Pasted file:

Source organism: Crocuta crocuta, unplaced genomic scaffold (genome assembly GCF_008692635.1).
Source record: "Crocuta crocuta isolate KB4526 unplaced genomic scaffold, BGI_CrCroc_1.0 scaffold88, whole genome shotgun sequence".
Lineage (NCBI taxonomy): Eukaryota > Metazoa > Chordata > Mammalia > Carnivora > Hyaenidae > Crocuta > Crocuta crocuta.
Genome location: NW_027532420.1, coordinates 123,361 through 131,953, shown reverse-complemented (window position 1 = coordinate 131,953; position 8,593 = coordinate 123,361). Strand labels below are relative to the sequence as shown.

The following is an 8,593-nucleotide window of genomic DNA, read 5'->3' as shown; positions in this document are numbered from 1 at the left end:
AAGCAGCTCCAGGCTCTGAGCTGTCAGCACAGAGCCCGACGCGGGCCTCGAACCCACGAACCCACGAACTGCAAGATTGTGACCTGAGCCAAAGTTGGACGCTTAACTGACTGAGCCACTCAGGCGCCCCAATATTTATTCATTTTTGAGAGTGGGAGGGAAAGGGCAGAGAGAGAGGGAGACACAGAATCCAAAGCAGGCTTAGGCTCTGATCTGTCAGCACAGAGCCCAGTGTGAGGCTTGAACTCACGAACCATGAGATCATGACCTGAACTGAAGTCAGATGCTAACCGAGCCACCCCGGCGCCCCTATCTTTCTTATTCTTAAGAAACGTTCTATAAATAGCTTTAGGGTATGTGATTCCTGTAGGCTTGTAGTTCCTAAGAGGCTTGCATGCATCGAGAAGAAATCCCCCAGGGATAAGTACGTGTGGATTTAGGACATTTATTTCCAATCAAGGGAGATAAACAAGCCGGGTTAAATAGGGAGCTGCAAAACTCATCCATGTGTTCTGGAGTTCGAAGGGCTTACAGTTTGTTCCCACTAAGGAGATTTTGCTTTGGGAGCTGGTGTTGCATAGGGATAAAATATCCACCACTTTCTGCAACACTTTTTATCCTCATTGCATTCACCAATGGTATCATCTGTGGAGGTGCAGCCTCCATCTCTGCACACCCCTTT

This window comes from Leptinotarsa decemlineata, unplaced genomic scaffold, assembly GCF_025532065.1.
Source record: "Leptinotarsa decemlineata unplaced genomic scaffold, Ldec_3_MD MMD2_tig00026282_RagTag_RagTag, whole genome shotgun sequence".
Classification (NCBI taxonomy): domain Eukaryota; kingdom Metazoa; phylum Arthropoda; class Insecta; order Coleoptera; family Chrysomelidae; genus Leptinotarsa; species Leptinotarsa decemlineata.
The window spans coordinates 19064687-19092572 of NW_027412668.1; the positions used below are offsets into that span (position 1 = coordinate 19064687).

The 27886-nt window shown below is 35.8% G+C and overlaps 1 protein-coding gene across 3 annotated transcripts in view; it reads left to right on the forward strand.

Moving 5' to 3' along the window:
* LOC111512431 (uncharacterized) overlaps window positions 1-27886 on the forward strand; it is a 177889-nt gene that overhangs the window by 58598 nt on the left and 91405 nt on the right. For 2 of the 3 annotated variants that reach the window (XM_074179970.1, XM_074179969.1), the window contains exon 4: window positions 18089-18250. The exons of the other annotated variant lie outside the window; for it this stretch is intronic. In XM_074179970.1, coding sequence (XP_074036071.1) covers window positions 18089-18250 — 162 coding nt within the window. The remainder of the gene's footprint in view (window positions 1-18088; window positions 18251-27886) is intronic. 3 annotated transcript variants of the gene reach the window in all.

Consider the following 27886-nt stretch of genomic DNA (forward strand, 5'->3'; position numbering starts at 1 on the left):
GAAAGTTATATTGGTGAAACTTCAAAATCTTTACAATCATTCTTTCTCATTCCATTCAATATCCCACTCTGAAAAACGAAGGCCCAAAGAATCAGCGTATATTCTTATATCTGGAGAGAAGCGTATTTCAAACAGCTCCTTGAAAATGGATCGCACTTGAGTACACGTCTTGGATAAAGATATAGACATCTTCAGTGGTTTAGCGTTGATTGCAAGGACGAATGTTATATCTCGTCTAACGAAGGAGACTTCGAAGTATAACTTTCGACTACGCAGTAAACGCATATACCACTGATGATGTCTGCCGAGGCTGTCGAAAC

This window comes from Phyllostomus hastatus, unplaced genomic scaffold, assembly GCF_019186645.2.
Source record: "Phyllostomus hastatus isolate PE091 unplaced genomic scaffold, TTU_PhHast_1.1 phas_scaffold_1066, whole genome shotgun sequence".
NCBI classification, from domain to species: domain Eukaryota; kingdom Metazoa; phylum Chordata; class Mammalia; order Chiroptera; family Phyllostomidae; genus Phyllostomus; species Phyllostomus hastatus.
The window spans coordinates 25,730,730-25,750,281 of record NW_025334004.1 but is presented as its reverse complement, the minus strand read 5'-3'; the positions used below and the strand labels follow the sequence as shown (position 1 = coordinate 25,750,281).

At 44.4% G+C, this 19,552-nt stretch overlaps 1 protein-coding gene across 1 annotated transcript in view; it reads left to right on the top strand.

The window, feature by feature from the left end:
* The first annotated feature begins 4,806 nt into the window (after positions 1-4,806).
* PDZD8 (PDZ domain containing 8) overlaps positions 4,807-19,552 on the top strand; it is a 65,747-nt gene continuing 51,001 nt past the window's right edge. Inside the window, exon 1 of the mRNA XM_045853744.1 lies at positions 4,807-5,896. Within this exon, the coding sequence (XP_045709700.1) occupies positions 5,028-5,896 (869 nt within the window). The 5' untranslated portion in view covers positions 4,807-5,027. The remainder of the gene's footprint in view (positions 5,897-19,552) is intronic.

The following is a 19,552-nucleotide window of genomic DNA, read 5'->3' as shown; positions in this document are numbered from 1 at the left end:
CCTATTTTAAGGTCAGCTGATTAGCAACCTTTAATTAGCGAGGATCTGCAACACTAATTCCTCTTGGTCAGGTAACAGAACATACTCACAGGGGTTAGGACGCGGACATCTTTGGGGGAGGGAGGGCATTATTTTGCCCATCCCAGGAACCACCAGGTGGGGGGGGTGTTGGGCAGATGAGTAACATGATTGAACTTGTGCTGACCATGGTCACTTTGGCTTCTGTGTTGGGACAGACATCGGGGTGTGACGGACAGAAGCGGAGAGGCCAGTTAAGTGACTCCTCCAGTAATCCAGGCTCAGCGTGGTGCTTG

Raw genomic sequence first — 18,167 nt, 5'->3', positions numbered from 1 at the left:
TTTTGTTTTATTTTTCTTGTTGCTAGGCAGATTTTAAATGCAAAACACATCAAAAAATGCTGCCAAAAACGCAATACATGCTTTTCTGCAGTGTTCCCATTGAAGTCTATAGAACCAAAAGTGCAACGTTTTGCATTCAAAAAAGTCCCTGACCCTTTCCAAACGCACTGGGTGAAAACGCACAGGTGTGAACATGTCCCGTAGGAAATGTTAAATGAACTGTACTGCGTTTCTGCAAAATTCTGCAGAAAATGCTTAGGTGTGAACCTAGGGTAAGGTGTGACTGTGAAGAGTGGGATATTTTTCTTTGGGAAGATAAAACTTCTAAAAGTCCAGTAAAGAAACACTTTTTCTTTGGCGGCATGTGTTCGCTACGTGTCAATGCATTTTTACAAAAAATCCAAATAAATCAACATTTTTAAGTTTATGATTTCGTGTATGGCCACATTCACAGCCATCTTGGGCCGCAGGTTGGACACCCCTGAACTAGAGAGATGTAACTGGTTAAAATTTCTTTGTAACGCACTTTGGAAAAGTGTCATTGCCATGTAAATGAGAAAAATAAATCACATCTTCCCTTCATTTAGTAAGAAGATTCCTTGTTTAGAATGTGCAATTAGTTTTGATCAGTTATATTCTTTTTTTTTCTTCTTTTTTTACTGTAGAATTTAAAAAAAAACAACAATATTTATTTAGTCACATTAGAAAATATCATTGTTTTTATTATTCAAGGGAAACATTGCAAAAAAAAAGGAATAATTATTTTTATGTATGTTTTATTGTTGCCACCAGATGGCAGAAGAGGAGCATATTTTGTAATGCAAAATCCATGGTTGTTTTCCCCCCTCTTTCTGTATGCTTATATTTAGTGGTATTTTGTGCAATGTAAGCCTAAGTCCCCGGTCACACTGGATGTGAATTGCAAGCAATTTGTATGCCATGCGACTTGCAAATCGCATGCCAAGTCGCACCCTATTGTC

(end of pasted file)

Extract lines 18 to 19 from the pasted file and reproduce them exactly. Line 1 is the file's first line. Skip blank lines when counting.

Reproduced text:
NCBI classification, from domain to species: domain Eukaryota; kingdom Metazoa; phylum Chordata; class Mammalia; order Chiroptera; family Phyllostomidae; genus Phyllostomus; species Phyllostomus hastatus.
The window spans coordinates 25,730,730-25,750,281 of record NW_025334004.1 but is presented as its reverse complement, the minus strand read 5'-3'; the positions used below and the strand labels follow the sequence as shown (position 1 = coordinate 25,750,281).